Depressive? Self-help kits work wonders, while antidepressants do more harm than good
Do you feel too sad over time? You may be clinically depressed. If so, what kind of help should you seek?
Your first reaction is likely to go to the doctor. And his first answer is likely to be prescribing antidepressants. After all, American doctors have prescribed 189 million antidepressants in just one year.
But here's the really depressing news: antidepressants don't work and can have terrible side effects. The side effects are undeniable, as pharmaceutical companies must label them on the packaging to protect you and all other consumers who ingest them.
Some patients benefit from it. However, drug manufacturers are still trying to make us believe that they really work for everyone. In fact, a new study published in the New England Journal of Medicine shows that drug manufacturers only publish their studies that prove the benefits of drugs, not those that don't.
As a practicing psychotherapist, this scares me because depression is one of the most common health problems in America and some even suggest that it could soon be the second cause of disabilities in this country. If drug manufacturers only publish their positive results, consumers' opinions about them will be distorted.
This would make patients believe they work for everyone, although in reality they may not be better than a placebo for most people. This fraudulent practice has fueled the consumption of psychiatric drugs as they are now the second class of drugs sold.
Antidepressants are a great source of income for pharmaceutical companies
Depression means big profits for shareholders. After all, women up to 25% more often suffer from severe depression and men up to 12%.
Antidepressants throw money on pharmaceutical manufacturers and their shareholders. Consumption of these drugs has tripled in the past 10 years and their expenditure has increased by 130% in just one year. In 2008, Americans spent no less than $ 12 billion there each year.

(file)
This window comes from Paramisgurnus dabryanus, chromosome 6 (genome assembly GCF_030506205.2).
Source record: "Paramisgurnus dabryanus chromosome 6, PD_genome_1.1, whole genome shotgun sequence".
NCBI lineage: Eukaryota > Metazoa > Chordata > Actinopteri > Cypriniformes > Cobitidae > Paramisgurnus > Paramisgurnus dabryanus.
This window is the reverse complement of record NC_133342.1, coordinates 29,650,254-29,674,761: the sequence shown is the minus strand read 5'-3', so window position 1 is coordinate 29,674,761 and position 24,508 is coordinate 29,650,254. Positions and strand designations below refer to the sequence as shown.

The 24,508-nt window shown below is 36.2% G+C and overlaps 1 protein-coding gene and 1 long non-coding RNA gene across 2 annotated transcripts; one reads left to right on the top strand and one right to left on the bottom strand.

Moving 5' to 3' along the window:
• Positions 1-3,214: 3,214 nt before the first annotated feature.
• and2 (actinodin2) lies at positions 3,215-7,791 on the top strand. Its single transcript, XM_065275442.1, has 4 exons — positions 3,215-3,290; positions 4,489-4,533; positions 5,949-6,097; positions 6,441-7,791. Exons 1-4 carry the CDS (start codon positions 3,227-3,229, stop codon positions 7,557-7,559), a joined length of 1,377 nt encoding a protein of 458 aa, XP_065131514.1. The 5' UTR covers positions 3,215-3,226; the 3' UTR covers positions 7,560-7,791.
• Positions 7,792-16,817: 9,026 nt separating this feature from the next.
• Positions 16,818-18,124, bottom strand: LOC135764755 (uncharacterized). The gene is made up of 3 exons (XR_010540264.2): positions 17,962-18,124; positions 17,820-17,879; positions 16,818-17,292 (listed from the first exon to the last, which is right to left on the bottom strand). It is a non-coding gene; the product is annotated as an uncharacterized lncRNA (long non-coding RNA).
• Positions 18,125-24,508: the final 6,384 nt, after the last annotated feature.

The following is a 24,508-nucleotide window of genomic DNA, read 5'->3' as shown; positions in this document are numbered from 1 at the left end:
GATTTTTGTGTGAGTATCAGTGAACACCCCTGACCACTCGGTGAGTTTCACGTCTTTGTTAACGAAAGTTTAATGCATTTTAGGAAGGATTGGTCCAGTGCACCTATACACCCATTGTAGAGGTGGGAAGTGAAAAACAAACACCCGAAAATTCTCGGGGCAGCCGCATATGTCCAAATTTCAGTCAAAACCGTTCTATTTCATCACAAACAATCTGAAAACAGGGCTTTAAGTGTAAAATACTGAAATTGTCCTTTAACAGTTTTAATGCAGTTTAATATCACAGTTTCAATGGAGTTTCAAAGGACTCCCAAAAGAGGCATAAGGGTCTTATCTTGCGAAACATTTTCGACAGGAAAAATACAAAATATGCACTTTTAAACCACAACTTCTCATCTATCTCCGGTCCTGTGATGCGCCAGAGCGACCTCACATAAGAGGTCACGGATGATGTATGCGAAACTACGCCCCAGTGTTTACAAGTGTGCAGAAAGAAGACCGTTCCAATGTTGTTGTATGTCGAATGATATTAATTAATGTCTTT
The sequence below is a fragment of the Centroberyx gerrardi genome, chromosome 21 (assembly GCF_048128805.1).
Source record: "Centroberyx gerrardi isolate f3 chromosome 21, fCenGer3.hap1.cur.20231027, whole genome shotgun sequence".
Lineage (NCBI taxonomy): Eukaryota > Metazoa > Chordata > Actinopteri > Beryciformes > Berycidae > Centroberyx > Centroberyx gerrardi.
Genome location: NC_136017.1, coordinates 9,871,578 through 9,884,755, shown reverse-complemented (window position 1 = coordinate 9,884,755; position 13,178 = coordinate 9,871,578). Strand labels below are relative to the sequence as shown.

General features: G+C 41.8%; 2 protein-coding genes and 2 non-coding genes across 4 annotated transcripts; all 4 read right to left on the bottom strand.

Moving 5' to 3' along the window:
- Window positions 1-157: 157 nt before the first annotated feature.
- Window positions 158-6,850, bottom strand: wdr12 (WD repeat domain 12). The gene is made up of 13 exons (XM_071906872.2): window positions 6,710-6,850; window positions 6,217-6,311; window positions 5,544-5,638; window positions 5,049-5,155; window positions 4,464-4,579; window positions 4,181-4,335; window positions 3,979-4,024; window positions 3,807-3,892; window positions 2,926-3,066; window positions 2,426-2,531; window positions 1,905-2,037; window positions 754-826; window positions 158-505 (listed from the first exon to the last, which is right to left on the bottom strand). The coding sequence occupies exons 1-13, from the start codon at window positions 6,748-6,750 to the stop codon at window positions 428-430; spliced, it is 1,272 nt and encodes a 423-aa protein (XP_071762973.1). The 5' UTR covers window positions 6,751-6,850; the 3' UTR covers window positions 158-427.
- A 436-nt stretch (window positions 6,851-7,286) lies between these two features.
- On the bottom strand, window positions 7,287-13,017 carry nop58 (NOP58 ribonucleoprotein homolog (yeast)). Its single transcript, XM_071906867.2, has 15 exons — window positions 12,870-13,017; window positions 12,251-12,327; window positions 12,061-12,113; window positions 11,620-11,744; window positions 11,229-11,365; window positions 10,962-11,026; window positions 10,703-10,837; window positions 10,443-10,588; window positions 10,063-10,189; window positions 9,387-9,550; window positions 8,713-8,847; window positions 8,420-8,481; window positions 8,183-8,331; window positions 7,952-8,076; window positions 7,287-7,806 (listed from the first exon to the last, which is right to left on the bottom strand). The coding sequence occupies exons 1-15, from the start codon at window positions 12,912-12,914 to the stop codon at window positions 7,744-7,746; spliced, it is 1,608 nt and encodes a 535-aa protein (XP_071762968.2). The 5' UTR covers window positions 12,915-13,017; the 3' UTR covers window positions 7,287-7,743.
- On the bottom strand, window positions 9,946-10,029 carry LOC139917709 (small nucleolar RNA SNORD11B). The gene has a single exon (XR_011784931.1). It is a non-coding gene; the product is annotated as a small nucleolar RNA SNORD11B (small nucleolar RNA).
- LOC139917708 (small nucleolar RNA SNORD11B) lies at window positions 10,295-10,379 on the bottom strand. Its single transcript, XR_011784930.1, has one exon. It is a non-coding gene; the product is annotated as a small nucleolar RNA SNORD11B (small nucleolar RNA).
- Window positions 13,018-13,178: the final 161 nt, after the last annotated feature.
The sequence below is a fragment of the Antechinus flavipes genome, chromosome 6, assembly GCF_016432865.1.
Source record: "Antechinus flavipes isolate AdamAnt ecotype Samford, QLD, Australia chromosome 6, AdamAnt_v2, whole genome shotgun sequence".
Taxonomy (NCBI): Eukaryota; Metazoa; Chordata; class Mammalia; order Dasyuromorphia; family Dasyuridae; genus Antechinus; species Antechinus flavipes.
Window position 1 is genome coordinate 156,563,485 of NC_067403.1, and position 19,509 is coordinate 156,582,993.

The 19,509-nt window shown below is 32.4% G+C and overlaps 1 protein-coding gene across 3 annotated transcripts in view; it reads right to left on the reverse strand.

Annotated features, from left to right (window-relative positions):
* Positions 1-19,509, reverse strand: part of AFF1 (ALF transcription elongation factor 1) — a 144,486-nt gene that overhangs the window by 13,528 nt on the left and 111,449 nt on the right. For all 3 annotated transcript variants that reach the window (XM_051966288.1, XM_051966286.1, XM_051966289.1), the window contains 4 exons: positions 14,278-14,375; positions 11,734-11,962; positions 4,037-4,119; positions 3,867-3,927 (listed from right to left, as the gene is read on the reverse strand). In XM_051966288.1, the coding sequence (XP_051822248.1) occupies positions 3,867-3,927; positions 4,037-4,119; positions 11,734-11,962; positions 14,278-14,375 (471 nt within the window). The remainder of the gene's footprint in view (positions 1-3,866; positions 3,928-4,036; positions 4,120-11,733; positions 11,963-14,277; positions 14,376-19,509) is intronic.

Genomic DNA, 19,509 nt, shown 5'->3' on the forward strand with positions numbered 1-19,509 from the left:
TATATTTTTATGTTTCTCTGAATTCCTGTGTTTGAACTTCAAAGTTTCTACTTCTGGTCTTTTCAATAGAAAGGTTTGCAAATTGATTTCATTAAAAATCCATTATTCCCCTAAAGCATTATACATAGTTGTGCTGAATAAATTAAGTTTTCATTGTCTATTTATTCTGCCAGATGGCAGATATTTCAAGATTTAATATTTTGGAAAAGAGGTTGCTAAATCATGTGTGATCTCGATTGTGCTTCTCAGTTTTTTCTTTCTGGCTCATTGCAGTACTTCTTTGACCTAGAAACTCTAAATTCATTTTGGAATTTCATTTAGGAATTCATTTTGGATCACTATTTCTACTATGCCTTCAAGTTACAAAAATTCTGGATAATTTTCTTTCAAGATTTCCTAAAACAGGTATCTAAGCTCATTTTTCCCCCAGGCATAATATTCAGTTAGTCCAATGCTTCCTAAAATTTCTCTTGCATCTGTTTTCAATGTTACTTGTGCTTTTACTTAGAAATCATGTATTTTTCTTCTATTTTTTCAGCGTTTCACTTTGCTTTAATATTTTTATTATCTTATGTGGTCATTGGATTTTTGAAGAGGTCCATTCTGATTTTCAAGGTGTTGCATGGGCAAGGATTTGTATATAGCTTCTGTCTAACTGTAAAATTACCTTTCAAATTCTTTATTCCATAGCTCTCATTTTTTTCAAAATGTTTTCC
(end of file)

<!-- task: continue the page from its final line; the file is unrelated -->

The New England Journal of Medicine study cited above shows that these drugs are often no more effective than a placebo. In fact, they can be very harmful due to the potential for terrible side effects.
Because antidepressants can be popular, that doesn't mean they're helpful. Unfortunately, as we now see from research, they often do not work and can have harmful side effects that affect the patient's quality of life.
Studies show that antidepressants:
- ... trigger a possibly fatal irregular heartbeat.
- ... cause abnormal retention of a patient's urine.
- ... dry the patient's mouth.
- ... increases a patient's risk of suicide.
- ... numb the patient's feelings.
In fact, 86 percent of patients taking antidepressants report one or more side effects. These include sexual dysfunction, fatigue, insomnia, loss of mental performance, nausea and weight gain.
New generation self-therapy kits (STKs) can alleviate your depressive symptoms with virtually no side effects
Self-therapy kits (STK) are compact self-help units that contain a powerful therapeutic punch. They are numerous and can include: CDs, DVDs, MP3s, e-books, folders, audios, videos, etc.
They are used in the privacy of your home and at your own pace. It is like having your own therapist who is available around the clock.
They use up-to-date information, visualizations, behavioral exercises and the simple monitoring of feelings and progress to make your symptoms disappear once and for all. There are no side effects, prescriptions, or problems visiting your doctor.
It is best to start them before you go for advice, because they can finally completely eliminate your symptoms. However, if you are currently in a consultation, concomitant use can significantly reduce the time it takes for your symptoms to go away.
Using a STK during treatment will likely increase the speed and quality of your recovery many times over!
How do you find these powerful self-therapy kits (STK)? Just go online and search for "self help", "self improvement", "anxiety, self help depression" etc.
Read the brochures carefully and make sure that the contents of the SKT are absolutely guaranteed and that the guarantee can be triggered by a simple and problem-free process. STKs are proven, tested, easy to use and a bargain.
It couldn't be better!